'I've got a belief - if you can sew a button on a shirt, you can tie a trout fly. It's just methods and proportions, that's all it is.
We watch the bugs that come off the water and we look at the colours that are there, then we settle down and we pick our materials that are going to match that. You can be reasonably close, you don't have to be a perfect representation because it's just not needed.
When you get fast-flowing water like you do with the Goulburn here - sometimes it's running at 3 or 4 megalitres a day when they're doing the irrigation stuff - that water is moving pretty fast and the trout doesn't have too much time to make up its mind. So what you've got to look at is the profile of the fly, and when the trout sees it coming into its vision it's got a limited time to make up its mind.'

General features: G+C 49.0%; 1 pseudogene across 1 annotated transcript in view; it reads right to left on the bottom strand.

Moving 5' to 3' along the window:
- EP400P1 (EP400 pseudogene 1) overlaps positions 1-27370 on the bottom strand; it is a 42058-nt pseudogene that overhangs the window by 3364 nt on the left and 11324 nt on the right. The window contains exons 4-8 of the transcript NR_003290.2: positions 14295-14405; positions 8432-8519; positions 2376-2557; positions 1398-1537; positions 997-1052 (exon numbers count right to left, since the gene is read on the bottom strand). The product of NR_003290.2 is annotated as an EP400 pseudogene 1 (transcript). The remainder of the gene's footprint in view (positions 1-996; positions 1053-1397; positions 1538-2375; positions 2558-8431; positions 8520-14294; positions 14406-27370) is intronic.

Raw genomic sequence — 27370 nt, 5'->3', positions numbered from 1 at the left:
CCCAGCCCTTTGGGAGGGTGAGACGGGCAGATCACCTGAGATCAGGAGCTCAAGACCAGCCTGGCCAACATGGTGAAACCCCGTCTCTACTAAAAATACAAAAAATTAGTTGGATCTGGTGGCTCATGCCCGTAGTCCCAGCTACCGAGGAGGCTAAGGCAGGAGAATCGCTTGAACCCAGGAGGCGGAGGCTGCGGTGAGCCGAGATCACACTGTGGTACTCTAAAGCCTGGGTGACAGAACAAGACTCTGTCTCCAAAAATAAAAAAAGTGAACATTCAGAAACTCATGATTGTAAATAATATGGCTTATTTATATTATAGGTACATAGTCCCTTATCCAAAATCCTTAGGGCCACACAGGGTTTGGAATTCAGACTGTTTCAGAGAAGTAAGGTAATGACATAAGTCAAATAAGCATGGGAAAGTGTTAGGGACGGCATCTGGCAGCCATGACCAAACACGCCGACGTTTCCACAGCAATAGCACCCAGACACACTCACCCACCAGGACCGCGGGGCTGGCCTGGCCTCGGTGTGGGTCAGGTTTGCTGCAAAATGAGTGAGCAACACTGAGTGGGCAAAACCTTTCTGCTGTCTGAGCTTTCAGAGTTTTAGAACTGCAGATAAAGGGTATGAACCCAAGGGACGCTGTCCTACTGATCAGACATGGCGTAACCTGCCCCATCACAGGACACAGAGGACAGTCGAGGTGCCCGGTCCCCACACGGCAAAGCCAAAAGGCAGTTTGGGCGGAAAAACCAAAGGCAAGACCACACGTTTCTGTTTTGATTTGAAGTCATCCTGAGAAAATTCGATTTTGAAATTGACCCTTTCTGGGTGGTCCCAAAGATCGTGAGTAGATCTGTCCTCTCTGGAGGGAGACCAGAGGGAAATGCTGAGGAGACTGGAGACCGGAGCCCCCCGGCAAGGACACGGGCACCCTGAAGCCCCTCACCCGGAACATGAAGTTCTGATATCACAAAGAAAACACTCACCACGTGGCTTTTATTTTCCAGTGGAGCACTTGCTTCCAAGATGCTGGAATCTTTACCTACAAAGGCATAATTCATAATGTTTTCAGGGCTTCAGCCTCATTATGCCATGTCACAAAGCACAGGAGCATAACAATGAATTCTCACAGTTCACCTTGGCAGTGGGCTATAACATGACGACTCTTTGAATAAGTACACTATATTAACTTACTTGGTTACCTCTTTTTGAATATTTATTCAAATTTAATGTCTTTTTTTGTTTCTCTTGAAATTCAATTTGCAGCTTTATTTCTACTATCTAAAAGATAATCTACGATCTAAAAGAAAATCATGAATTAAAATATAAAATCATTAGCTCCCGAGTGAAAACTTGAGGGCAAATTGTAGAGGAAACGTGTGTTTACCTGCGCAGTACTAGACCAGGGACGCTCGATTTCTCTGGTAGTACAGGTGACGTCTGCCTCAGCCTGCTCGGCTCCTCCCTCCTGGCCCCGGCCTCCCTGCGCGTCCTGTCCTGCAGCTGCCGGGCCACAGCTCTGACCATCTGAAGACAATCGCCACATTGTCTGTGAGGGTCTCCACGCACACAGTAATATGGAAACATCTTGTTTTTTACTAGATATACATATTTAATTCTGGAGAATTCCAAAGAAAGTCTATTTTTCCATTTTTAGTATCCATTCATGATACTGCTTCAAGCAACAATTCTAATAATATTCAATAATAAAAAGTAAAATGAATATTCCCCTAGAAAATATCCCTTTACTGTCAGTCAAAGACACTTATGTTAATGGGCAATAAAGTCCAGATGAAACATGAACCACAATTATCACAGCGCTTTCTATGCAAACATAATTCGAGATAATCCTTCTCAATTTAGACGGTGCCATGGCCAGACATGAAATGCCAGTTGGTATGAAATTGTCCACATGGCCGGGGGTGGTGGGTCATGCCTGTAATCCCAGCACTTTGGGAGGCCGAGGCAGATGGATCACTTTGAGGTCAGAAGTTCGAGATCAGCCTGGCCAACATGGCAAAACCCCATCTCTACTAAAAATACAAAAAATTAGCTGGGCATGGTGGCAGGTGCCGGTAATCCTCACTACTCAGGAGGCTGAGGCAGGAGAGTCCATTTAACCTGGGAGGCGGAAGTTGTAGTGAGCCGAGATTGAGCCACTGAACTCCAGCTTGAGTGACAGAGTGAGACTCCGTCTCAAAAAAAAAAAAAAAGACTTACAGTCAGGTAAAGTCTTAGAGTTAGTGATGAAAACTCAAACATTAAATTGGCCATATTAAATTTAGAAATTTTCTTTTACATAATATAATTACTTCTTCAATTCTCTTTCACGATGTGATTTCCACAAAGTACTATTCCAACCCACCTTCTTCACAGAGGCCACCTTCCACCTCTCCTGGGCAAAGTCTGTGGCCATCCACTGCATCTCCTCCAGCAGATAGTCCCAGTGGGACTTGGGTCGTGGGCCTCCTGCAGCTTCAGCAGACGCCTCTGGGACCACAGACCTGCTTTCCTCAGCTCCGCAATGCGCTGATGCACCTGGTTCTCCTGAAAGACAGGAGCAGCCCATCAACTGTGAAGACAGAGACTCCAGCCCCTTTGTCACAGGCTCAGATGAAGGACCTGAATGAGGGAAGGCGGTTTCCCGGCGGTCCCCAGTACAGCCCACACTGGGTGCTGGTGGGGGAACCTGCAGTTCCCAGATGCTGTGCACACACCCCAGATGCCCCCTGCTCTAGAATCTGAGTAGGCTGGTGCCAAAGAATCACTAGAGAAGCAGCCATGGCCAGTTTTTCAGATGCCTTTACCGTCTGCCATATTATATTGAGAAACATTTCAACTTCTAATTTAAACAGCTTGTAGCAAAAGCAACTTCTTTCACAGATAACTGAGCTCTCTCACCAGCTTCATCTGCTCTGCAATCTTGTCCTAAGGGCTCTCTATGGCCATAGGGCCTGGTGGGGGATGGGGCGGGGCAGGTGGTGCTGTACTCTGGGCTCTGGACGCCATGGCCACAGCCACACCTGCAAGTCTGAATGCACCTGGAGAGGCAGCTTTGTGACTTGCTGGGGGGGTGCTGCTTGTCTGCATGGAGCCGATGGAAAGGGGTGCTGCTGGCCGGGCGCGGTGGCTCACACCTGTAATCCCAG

Audio and transcript
Listen to more on the art of fly tying with Mick (MP3 205kb)
Duration: 51 seconds
So what you've got to look at is the profile of the fly. This is why we like to use a lot of what we call 'parachute hackle' flies here, where the hackle is wound around the base of the wing rather than round the eye of the hook in the standard fly pattern. The little hackle fibres there act like outriggers that kind of balances it on the water so that the wings stick upright, and that's the trigger, those little upright wings, because that's the feature of the mayfly when it's coming down - its little wings are standing upright. It's one of the first things to come into the trout's window, particularly when the water is moving fast. So you get the colour kind of right, you get the size right, you get that silhouette of what you're trying to represent - [the] rest is history! We're talking about the one that didn't get away!